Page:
Imprecision in the affiant investigator’s words doesn’t equate to recklessness for Franks purposes. United States v. Tubbs, 2022 U.S. Dist. LEXIS 73473 (N.D.Ala. Mar. 14, 2022).* Defendant’s alleged Franks violation wasn’t even material based on all the evidence that the … Continue reading
Plaintiff’s claims that the parties conspired to falsify evidence of this search against him, aside from being fantastical, was barred by Younger and qualified or absolute immunity for all the parties. Shaw v. Cnty. of Milwaukee, 2022 U.S. App. LEXIS … Continue reading
“The issue before us is whether the particularity requirement of the Fourth Amendment is satisfied if a warrant describes the place to be searched as a fraternity house as a whole without specifying a suspect’s actual room in the house, … Continue reading
D.Ariz.: To overcome Stone bar, pet’r has to proffer something about being denied “full and fair opportunity” to litigate 4A claim
To overcome Stone in a 2254, the petitioner has to proffer that he was denied a full and fair opportunity to litigate his Fourth Amendment claim. Failure to do so is fatal to claim. Bartels v. Arizona, 2022 U.S. Dist. … Continue reading
Defendant with his cell phone in hand was at the scene of a shooting as shown by surveillance video. That’s probable cause for the phone. United States v. King, 2022 U.S. Dist. LEXIS 53647 (S.D.N.Y. Mar. 24, 2022). When the … Continue reading
E.D.Tenn.: Def doesn’t show a right to see whether the SW in his case was validly issued; that’s the lawyer’s call; and he pled guilty
“Petitioner alleges that Attorney Greene failed to present critical documents for Petitioner’s review prior to his guilty plea. Petitioner contends that he should have been shown ‘evidence of there being a valid search warrant,’ ‘computer chat logs where the government … Continue reading
State officers outside their jurisdiction making an arrest is not alone a Fourth Amendment violation. Virginia v. Moore. United States v. Blair, 2022 U.S. Dist. LEXIS 47833 (D.Neb. Mar. 17, 2022).* Defendant found to have consented to a search after … Continue reading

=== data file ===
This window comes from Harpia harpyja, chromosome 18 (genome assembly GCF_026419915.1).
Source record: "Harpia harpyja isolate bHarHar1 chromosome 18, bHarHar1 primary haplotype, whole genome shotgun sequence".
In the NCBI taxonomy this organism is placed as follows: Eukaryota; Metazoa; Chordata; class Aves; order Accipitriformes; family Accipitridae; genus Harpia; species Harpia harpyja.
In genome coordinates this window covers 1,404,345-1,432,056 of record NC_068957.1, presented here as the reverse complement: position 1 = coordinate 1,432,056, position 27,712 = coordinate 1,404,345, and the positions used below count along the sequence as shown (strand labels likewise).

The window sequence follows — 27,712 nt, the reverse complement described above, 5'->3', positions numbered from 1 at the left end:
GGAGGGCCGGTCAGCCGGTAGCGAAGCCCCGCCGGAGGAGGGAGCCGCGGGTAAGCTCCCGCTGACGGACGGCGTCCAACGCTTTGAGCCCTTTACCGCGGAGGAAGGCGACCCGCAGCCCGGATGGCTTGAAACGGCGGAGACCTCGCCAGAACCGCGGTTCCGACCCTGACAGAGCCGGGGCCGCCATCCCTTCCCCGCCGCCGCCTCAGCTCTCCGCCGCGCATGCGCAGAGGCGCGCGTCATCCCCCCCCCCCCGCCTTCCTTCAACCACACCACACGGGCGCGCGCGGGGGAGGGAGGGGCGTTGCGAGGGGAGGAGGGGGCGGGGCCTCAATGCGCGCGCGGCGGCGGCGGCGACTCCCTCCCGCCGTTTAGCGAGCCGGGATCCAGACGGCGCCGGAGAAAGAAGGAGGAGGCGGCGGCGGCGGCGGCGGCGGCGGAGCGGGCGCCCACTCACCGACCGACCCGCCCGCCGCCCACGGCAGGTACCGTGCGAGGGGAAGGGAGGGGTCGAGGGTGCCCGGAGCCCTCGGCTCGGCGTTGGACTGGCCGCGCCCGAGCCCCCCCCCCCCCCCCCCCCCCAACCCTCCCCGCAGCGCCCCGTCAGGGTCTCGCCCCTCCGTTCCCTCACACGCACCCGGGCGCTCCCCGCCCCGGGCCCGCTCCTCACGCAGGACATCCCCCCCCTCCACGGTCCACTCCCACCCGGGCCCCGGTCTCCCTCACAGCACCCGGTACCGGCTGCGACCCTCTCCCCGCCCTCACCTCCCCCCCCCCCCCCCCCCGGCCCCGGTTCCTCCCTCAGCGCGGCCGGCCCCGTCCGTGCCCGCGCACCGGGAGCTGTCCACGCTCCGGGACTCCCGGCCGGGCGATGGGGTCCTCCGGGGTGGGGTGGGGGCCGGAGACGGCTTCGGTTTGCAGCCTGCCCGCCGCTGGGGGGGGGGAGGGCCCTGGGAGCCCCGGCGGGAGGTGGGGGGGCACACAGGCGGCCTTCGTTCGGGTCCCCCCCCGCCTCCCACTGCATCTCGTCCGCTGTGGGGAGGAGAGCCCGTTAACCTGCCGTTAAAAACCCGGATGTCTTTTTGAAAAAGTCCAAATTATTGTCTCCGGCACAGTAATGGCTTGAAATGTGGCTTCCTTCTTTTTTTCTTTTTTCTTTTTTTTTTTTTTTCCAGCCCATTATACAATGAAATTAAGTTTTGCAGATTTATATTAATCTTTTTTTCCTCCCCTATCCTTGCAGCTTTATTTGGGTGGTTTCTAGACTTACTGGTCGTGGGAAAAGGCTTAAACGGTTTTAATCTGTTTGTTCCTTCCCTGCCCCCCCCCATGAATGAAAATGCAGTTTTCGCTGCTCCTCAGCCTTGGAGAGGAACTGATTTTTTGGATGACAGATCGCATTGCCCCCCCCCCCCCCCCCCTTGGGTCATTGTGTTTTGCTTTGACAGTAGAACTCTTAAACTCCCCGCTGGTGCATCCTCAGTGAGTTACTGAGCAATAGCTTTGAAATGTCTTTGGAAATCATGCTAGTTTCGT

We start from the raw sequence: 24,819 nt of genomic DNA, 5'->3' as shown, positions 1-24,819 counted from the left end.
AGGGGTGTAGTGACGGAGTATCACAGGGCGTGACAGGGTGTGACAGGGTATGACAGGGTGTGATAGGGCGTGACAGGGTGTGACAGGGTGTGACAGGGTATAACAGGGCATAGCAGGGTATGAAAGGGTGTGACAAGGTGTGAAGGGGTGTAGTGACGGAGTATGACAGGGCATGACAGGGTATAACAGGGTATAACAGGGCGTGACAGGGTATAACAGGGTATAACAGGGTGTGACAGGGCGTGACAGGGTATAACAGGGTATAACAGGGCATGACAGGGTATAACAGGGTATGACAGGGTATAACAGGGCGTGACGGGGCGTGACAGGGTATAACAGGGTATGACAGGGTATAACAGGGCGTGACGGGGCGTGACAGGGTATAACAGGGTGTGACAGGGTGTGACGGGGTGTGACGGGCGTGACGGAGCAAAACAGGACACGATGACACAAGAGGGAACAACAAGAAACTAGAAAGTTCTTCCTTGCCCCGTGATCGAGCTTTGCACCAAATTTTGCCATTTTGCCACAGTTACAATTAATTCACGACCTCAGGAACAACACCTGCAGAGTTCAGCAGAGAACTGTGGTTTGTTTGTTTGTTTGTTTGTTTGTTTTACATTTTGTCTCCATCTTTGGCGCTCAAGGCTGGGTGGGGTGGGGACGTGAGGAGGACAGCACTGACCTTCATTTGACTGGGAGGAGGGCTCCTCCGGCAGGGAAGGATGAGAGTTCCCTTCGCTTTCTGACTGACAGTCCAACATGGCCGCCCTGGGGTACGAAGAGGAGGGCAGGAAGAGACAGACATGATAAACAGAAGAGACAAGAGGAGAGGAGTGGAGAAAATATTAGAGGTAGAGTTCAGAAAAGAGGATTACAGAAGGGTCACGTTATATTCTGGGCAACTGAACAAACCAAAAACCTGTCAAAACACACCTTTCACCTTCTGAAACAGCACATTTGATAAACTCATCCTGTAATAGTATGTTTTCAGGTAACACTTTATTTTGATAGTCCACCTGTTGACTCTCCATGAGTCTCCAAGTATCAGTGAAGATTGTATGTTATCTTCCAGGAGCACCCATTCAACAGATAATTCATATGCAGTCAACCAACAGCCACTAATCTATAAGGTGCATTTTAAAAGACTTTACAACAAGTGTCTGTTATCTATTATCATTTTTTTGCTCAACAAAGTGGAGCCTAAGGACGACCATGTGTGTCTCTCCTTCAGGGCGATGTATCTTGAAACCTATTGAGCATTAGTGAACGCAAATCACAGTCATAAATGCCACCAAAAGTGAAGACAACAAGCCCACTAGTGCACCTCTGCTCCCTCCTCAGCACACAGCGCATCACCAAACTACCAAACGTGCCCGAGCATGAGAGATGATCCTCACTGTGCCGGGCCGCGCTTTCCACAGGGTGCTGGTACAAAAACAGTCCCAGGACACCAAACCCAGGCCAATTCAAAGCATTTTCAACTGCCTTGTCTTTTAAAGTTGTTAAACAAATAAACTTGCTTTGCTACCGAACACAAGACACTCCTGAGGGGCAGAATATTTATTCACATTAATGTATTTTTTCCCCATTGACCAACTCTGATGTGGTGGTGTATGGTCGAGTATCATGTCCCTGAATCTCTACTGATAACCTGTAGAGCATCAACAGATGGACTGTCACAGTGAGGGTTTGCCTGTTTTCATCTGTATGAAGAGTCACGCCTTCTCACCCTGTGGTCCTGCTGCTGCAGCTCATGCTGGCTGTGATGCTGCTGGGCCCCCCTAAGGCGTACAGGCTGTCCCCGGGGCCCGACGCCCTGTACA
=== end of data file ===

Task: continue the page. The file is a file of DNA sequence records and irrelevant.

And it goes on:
There was probable cause shown for the search warrant for defendant’s GPS monitoring device and his house for evidence of murder. State v. Gallion, 2022-NCCOA-164, 2022 N.C. App. LEXIS 178 (Mar. 15, 2022). 2254 petitioner’s sole ground for relief is … Continue reading
Defendant’s incapacity does not nullify his implied consent to a BAC blood draw by statute. People v. Joseph, 2022 VI SUPER 12, 2022 V.I. LEXIS 16 (Jan. 27, 2022) (10 months from suppression hearing to order). A nonprosecution agreement does … Continue reading
Search warrant applications are reviewed on the “four corners” of the affidavit. “New evidence” isn’t considered. United States v. Shade, 2022 U.S. Dist. LEXIS 43451 (6th Cir. Mar. 9, 2022). There was reasonable suspicion for the officer to expand the … Continue reading
“Upon a review of the record, we find that the evidence adduced at the hearing did not establish the existence of facts sufficient to provide the police officer with reasonable grounds to believe that an emergency existed which required the … Continue reading
NY Nassau: 14 days pole camera surveillance of def’s residence not unreasonable under 4A or state constitution
Pole camera surveillance of a homeless shelter for 14 days observing defendant coming and going was not an unreasonable search under the state or federal constitution, even if it was his home. People v. Destefano, 2022 NY Slip Op 22052, … Continue reading